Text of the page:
11. A survey of ICS security posture found outdated firewalls, improper segmentation password mistakes and more. View the full article
  12. Threatpost's editors discuss the top news of this week. View the full article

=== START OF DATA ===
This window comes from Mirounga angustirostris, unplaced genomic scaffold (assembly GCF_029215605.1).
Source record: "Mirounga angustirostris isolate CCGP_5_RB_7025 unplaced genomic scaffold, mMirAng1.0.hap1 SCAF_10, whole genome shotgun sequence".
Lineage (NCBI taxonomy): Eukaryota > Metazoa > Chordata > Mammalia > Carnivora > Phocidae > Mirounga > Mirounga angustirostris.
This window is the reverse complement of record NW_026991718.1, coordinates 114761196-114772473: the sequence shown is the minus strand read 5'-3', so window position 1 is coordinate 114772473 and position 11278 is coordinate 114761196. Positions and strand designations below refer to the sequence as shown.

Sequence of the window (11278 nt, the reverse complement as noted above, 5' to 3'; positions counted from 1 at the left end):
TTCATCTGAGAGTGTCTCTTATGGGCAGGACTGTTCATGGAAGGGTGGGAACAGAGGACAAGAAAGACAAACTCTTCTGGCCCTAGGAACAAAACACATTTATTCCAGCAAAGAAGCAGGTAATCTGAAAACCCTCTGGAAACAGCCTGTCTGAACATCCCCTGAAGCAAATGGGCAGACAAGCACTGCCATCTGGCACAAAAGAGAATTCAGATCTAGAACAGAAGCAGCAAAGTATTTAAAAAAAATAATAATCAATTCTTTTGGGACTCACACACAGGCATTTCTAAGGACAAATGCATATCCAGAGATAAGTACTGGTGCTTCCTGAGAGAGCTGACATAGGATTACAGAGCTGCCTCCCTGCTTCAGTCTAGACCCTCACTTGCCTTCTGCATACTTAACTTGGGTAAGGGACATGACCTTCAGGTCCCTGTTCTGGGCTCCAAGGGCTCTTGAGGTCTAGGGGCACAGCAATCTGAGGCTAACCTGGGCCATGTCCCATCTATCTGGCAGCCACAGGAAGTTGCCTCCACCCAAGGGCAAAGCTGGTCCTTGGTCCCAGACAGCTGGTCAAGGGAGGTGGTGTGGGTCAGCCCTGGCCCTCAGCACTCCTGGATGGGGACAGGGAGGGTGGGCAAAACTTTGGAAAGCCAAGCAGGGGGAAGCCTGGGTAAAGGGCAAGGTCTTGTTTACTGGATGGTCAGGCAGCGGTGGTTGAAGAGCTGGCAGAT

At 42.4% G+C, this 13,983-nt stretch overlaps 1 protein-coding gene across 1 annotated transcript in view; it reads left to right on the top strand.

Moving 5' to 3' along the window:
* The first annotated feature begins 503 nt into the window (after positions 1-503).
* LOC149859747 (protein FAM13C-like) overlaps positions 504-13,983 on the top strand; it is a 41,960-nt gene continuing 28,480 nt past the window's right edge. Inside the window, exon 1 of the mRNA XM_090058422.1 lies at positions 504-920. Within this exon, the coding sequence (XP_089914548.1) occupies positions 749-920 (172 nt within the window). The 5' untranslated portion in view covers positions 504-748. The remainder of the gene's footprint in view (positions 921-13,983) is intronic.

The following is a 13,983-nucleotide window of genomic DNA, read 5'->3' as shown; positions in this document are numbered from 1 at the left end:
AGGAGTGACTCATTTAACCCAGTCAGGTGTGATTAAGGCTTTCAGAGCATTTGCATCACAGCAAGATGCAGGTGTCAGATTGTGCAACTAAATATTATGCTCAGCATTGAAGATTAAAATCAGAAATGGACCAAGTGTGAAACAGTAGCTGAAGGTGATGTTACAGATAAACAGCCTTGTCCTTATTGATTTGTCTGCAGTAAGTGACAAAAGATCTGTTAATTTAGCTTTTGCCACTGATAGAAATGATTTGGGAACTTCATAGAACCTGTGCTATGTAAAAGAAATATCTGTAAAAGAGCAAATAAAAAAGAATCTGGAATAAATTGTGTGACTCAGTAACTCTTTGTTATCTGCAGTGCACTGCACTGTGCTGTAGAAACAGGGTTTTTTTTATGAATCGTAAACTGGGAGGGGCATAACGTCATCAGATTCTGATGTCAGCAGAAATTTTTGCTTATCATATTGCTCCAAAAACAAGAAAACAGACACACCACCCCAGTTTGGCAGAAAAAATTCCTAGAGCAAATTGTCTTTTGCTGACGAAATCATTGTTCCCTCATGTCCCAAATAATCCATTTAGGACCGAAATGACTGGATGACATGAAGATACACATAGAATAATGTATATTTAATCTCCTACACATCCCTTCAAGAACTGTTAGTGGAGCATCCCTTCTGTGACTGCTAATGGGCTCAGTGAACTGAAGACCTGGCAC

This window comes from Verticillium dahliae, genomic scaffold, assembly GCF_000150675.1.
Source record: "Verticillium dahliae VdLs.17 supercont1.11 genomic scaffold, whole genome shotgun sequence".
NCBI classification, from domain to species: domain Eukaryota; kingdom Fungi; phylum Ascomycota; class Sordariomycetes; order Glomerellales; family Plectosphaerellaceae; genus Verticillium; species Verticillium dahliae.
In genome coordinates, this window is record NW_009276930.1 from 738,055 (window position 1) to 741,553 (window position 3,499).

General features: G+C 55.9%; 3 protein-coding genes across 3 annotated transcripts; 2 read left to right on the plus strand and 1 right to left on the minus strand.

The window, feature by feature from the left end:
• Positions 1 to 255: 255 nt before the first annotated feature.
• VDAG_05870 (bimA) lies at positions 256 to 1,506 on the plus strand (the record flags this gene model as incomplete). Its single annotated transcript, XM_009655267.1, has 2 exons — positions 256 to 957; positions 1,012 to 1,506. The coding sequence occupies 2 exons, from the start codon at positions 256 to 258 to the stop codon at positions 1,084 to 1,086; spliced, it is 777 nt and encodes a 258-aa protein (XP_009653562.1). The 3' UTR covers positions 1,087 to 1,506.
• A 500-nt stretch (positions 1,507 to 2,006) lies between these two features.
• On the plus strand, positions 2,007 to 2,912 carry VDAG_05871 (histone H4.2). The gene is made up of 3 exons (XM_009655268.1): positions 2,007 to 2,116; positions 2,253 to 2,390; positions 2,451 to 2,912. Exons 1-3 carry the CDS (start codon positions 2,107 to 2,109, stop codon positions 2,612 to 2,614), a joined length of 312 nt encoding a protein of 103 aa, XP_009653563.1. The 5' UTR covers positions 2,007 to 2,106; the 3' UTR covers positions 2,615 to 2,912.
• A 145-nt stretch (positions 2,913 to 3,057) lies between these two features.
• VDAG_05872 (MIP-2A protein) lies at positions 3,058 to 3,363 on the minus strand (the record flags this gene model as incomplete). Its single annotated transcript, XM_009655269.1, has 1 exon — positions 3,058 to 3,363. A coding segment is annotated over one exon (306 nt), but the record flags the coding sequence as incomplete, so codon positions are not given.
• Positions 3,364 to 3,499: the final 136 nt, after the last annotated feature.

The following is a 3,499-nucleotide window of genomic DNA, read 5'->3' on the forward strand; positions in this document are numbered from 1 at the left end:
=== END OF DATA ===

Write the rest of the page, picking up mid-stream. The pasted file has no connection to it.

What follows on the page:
13. The official update from Microsoft only limits the vulnerability, according to 0Patch. View the full article